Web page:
The Hon. John Wallis Barnicoat was born at Falmouth, England, on the 3rd of June, 1814. On leaving school he was articled for five years to learn civil engineering and surveying with Mr. Thomas, of Falmouth. At the end of his term he began business on his own account at Falmouth, but he afterwards entered the service of a leading railway engineer in London. Some years later he was in business as a surveyor in Cornwall. In 1841 he left England for New
The Late Hon. J. W. Barnicoat.

The Late Hon. J. W. Barnicoat.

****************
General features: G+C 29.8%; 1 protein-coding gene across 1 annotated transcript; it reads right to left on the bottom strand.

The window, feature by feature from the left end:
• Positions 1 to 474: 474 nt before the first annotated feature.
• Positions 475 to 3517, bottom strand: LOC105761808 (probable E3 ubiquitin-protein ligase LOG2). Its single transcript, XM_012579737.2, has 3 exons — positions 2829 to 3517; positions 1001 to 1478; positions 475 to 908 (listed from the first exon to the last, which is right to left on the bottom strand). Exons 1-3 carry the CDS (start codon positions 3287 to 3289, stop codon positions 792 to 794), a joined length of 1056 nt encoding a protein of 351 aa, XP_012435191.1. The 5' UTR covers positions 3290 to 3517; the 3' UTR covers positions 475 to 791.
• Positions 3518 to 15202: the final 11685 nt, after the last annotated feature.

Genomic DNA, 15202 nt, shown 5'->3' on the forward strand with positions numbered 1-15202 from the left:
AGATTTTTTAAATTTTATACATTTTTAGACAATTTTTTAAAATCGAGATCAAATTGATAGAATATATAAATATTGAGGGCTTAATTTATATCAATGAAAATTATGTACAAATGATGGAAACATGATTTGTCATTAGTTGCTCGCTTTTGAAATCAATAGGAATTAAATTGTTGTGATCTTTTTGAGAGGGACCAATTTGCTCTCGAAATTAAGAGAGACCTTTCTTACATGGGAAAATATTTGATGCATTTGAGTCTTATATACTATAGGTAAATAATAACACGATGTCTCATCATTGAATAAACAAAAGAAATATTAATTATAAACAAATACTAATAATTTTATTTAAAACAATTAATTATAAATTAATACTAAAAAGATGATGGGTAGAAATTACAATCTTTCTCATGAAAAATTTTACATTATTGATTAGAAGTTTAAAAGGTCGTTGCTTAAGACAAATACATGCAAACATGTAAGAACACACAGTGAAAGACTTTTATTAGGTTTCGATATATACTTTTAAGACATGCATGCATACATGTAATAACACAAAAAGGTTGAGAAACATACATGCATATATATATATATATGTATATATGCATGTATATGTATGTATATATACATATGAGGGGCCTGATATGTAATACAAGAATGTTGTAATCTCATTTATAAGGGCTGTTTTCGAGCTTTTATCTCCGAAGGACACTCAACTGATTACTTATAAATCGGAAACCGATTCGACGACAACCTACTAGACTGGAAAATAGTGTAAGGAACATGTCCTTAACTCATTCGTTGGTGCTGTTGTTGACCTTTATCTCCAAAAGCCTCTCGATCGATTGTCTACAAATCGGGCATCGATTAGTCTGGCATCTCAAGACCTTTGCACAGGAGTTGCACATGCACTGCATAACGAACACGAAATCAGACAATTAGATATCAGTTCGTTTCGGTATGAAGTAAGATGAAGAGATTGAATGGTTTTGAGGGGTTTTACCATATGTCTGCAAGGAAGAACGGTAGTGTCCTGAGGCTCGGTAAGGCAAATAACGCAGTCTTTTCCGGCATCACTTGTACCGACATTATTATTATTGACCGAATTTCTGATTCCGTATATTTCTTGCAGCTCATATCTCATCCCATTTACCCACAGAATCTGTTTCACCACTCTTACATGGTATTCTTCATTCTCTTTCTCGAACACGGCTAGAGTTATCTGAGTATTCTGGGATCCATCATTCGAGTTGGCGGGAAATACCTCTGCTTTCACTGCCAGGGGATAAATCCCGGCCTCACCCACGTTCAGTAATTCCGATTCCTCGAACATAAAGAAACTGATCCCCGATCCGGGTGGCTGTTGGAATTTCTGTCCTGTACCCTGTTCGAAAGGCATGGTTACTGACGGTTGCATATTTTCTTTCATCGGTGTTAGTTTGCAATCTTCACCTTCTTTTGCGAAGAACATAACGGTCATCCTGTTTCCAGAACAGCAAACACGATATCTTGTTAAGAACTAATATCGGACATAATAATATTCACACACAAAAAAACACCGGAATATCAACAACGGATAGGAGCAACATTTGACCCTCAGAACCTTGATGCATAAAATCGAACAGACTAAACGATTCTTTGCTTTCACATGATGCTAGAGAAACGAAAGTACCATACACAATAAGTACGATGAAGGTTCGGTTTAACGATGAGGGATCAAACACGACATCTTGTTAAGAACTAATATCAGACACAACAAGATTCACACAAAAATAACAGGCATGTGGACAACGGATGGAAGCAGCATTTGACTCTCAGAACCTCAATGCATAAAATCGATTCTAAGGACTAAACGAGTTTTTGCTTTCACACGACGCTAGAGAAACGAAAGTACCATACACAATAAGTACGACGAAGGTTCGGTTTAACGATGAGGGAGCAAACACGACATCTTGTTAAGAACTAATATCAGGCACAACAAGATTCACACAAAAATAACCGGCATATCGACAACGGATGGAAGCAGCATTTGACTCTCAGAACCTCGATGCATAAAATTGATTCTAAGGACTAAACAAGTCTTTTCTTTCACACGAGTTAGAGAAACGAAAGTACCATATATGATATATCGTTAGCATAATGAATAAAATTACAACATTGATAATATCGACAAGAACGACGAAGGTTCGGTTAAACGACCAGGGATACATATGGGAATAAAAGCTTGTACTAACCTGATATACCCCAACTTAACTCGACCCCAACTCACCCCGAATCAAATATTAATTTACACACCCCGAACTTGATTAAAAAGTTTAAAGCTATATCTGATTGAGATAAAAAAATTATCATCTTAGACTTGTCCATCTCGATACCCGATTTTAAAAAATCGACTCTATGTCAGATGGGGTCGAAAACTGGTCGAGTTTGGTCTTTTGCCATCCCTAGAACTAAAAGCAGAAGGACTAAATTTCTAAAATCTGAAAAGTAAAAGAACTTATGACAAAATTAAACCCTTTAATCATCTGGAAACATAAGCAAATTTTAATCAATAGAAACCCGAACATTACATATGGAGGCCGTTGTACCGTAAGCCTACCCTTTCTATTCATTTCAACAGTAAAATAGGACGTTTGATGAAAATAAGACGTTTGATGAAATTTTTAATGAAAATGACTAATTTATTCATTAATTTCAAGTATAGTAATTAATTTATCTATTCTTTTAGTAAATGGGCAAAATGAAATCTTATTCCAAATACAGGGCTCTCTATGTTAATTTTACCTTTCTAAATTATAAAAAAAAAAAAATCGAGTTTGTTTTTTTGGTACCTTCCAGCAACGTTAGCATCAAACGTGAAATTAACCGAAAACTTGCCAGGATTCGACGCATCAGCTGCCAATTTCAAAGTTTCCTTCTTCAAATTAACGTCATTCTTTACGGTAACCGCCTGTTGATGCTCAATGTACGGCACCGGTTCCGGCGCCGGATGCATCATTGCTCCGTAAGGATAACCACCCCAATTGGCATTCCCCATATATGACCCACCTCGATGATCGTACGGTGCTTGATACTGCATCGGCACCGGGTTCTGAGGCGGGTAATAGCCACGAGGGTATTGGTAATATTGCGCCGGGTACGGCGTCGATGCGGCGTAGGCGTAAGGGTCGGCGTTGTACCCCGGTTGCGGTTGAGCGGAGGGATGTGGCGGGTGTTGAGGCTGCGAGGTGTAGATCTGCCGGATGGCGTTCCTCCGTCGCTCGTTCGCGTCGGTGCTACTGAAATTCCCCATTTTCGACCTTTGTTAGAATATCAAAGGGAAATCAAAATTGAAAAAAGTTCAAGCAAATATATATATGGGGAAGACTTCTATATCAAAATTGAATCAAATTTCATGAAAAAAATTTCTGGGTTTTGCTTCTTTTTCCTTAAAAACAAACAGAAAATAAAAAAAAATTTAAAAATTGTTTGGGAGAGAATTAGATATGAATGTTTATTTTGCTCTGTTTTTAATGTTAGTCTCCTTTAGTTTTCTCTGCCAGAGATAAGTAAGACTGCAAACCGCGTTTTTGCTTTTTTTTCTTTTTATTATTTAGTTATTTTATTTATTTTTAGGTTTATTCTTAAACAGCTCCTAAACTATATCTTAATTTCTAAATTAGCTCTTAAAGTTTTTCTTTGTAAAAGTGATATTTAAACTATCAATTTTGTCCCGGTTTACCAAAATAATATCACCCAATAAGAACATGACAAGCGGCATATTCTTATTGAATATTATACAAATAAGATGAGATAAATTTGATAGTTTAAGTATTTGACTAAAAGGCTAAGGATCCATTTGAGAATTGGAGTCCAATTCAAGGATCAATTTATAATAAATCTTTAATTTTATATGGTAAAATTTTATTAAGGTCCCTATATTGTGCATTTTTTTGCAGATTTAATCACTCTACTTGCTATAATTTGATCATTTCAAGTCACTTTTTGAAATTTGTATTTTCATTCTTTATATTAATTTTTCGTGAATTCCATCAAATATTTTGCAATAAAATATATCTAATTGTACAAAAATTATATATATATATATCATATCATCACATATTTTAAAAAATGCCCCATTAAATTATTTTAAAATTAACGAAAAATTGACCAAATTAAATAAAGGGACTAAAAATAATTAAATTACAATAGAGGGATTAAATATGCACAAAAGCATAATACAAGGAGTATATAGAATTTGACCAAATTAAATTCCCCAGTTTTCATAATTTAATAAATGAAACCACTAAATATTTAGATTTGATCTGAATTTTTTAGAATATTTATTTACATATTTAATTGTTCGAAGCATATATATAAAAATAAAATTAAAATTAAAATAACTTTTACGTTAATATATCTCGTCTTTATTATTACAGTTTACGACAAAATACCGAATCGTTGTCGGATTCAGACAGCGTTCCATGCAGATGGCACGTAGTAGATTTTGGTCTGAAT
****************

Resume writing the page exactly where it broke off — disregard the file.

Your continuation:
Zealand in the ship “Lord Auckland,” and landed at Nelson on the 24th of February, 1842. Mr. Barnicoat was at once engaged by the New Zealand Company, and was employed in conjunction with his partner, Mr. Thompson, in cutting up suburban and rural lands at Waimea East, Moutere, and Wairau. The work at the latter place was still unfinished when the Maoris came to disturb the surveyors. The New Zealand Company had been pushing on the survey of land, for some of which at least it had failed to obtain a title in accordance with Maori rights and customs, and in resenting and resisting this, Te Rauparaha had burnt the huts of some of the surveyors. One of these had accordingly lodged an information against the chief, for whose arrest the police magistrate at Nelson issued a warrant. He also went with a body of armed men to execute it. It was Mr. Barnicoat who guided the armed party, through his own survey lines to the scene where it was intended to arrest Te Rauparaha and Rangihaeata on a charge of arson. Te Rauparaha said he declined to be manacled like a slave, and thereupon the magistrate ordered his men to fix bayonets and arrest Te Rauparaha and Rangihaeata. While this order was being obeyed, a shot fired from the European side had the effect of instantly killing Te Ronga, the wife of Rangihaeata and daughter of Te Rauparaha. At this Te Rauparaha wailed out—“Farewell the light, farewell the day; welcome the darkness of death.” Thereupon the Maoris opened fire upon the English, of whose bodies nineteen were afterwards found, and the natives killed numbered four. That was the Wairau Massacre, which took place on the 17th of June, 1843. [This version differs somewhat from other published accounts, but as it was revised by Mr. Barnicoat personally, it is retained here as passed by him.] As stated, Mr. Barnicoat was present at the fight, and he was one of those who escaped the slaughter. Soon afterwards, he gave up surveying, and settled on his land at Richmond. His farm there consisted of about 140 acres of the great Waimea East swamp, and from 1844 to the year 1900 Mr. Barnicoat continued to reside there (for fifty years of the period with his wife and family), and to cultivate and improve it; finding farming a healthy and attractive, although an ill-remunerated occupation. In 1853 Mr. Barnicoat was elected to a seat in the Nelson Provincial Council, of which he continued to be a member until the provinces were abolished in 1876. He was the only member who sat in the Council throughout its whole existence, and he was Speaker for the last nineteen years. Mr. Barnicoat was from the first a member of the Board of Education, and was chairman until he resigned on account of his annual absence in Wellington. He was also a member and chairman of the Waimea County Council, but he resigned for the same reason which led him to retire from the Education Board. Mr. Barnicoat was called to the Legislative Council on the 14th of May, 1883, and continued to be a member up to and inclusive of the year 1902. He was a member of the Nelson Diocesan Synod from its foundation in 1849. Mr. Barnicoat was married, in 1849, to a sister of Mr. William Hodgson, sometime inspector of schools for Nelson and Marlborough, and had a family of seven, of whom two sons and three daughters survived him. He died at his residence, Hardy Street, Nelson, on the 2nd of February, 1905.